The original article posted on It’s Going Down on January 7, 2019 shares “a report from the Benito Juarez warehouse, where people have been resisting an eviction by riot police now for several days.”
Help Rent Autonomous Space for Comrades Displaced from Benito Juarez & El Barretal HERE
In the pre-dawn morning of December 29, 2018, 200 Mexican federal police attempted to evict migrants living in a warehouse in Tijuana. The warehouse, known as “Contra Viento y Marea” (formerly Benito Juarez) is currently the makeshift home to about 200 migrants who came to Tijuana with the caravan that originated in Honduras in October of 2018. The Mexican government is determine to evict the warehouse and relocate its inhabitants to el Baretal, an internment camp the government has set up 14 miles away from the border.
The residents of Benito Juarez refused to be pushed around. Upon learning that the police were preparing to evict them, a voice vote was taken and a collective decision was reached to resist the eviction. People chained themselves to the inside of the doors, and issued a list of demands to the police by sliding a note beneath the doors. Perhaps the police were unprepared for such defiance, perhaps the presence of international accomplices standing outside with their cameras convinced them that the eviction would not be accomplished with the required degree of secrecy. Likely, a combination of both factors led the cops to retreat as the sun rose.
This inspiring act of collective self-defense reflects the fact that the warehouse at Benito Juarez, unlike the internment camp at el Baretal, is a self-organized space. In recent weeks, we’ve witnessed dances, collective security teams performing conflict resolution, self-organized care for each other and living space, and even preparations for an upcoming art show — all autonomous initiatives by people who have fled intolerable conditions and traversed thousands of miles to land in a warehouse. In the face of misery, in the face of a bureaucracy that would make Kafka set down his pen and throw a brick, the people in Benito Juarez have shown us that life can fill a warehouse with passion, dignity, and care.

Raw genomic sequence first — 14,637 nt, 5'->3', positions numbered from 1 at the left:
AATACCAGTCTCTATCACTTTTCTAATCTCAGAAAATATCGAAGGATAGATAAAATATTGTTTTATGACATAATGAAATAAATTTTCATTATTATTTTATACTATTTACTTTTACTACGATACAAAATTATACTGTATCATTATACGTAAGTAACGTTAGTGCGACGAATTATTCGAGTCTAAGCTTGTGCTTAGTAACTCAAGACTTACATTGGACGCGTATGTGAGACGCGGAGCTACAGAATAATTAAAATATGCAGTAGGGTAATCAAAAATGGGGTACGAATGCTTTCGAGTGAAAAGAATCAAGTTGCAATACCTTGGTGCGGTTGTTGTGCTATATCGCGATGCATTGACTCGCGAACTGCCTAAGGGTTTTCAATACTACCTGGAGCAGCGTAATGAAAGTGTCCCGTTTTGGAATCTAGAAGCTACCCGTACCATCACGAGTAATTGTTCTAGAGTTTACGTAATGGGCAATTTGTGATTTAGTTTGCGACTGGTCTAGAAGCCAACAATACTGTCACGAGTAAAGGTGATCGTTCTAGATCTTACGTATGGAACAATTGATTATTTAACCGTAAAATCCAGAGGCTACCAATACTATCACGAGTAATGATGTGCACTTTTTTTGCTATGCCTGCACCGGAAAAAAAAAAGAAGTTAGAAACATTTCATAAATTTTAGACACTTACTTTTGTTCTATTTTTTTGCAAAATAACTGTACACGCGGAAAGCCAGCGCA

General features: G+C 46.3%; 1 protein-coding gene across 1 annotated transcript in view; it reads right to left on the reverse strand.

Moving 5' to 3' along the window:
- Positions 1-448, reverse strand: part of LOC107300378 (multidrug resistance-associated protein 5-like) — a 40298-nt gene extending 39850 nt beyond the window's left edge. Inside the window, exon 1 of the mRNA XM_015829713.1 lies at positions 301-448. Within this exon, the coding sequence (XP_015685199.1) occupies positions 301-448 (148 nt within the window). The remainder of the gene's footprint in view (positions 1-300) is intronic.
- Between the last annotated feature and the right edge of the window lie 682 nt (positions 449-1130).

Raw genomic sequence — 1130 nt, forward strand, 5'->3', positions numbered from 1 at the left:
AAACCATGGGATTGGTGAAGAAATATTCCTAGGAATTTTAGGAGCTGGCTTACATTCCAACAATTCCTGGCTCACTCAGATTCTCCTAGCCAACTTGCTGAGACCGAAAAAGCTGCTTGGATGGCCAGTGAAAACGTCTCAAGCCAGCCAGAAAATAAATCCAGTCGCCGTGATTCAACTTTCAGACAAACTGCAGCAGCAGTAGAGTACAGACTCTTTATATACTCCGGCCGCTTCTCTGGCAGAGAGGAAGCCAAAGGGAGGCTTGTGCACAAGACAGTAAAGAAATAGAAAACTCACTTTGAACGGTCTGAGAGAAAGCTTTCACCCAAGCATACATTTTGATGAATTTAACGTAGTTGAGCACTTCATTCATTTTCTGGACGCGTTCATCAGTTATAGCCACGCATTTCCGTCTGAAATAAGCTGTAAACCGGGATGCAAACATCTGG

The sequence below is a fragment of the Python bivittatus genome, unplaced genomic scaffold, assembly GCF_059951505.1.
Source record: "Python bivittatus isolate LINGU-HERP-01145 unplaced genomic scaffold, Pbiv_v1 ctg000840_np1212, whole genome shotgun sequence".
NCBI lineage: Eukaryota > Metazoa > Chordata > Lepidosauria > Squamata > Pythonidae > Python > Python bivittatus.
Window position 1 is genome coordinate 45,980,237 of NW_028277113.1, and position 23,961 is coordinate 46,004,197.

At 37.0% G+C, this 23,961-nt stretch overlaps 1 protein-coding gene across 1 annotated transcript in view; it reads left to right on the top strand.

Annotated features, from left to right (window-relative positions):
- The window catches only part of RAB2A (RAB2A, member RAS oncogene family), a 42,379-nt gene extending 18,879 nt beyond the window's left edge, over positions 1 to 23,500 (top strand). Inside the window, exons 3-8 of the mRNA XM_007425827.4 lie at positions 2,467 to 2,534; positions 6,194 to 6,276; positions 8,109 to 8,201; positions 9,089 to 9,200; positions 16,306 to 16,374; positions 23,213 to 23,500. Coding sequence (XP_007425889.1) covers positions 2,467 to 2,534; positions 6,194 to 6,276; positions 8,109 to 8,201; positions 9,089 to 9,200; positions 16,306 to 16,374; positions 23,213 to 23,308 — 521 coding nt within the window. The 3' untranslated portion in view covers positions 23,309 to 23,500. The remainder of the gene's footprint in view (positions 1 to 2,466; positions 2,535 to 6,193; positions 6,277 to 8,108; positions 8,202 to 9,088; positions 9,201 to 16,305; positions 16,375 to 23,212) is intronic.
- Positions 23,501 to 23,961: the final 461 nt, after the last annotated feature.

“the very existence of a self-organized migrant camp poses a threat to the border, because such autonomous organizing poses a threat to the logic of the states that borders purport to protect.”
And naturally, this is intolerable to the Mexican state. On January 4, 2019, Federales returned to the warehouse with hundreds of officers in riot gear and surrounded the warehouse, denying those inside access to food, water and sanitation. Today, January 7, the sun rises on the fourth day of the siege, as the migrants and their friends inside refuse to surrender the life they have built together. Cops are prepared to beat and gas people in the name of protecting their “health and safety.” It’s the same script, from Occupy to the ZAD to Standing Rock, and now to the border: whenever people organize themselves autonomously, the police suddenly take an interest in beating people up for the sake of their health. Similarly, in response to the news that two children have died as a result of their captivity by the Border Patrol, the Department of Homeland Security issues a statement reminding migrants of how perilous a journey they have undertaken. No shit. And yet, these people had survived against all odds until they encountered the monstrosity of U.S. border enforcement.